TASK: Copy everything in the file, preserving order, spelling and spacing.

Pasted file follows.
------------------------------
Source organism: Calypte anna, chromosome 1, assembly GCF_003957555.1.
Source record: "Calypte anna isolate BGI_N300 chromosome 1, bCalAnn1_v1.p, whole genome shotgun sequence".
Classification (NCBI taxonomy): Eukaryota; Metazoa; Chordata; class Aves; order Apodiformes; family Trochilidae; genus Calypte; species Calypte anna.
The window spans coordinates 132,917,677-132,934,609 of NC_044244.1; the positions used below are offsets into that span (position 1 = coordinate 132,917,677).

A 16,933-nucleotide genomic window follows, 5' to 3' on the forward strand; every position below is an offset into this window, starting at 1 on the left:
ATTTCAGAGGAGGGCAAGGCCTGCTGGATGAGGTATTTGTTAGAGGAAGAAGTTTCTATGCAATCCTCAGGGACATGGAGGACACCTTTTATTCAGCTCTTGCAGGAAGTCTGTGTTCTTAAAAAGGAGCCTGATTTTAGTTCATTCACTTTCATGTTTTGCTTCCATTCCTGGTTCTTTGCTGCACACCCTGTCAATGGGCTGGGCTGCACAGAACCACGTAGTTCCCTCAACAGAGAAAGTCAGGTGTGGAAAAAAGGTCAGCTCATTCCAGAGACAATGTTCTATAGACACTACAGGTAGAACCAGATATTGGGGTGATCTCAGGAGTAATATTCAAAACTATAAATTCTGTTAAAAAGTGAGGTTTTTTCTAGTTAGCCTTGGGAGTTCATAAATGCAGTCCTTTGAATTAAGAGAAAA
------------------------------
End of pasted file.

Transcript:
Source organism: Calypte anna, chromosome 1, assembly GCF_003957555.1.
Source record: "Calypte anna isolate BGI_N300 chromosome 1, bCalAnn1_v1.p, whole genome shotgun sequence".
Classification (NCBI taxonomy): Eukaryota; Metazoa; Chordata; class Aves; order Apodiformes; family Trochilidae; genus Calypte; species Calypte anna.
The window spans coordinates 132,917,677-132,934,609 of NC_044244.1; the positions used below are offsets into that span (position 1 = coordinate 132,917,677).

A 16,933-nucleotide genomic window follows, 5' to 3' on the forward strand; every position below is an offset into this window, starting at 1 on the left:
ATTTCAGAGGAGGGCAAGGCCTGCTGGATGAGGTATTTGTTAGAGGAAGAAGTTTCTATGCAATCCTCAGGGACATGGAGGACACCTTTTATTCAGCTCTTGCAGGAAGTCTGTGTTCTTAAAAAGGAGCCTGATTTTAGTTCATTCACTTTCATGTTTTGCTTCCATTCCTGGTTCTTTGCTGCACACCCTGTCAATGGGCTGGGCTGCACAGAACCACGTAGTTCCCTCAACAGAGAAAGTCAGGTGTGGAAAAAAGGTCAGCTCATTCCAGAGACAATGTTCTATAGACACTACAGGTAGAACCAGATATTGGGGTGATCTCAGGAGTAATATTCAAAACTATAAATTCTGTTAAAAAGTGAGGTTTTTTCTAGTTAGCCTTGGGAGTTCATAAATGCAGTCCTTTGAATTAAGAGAAAA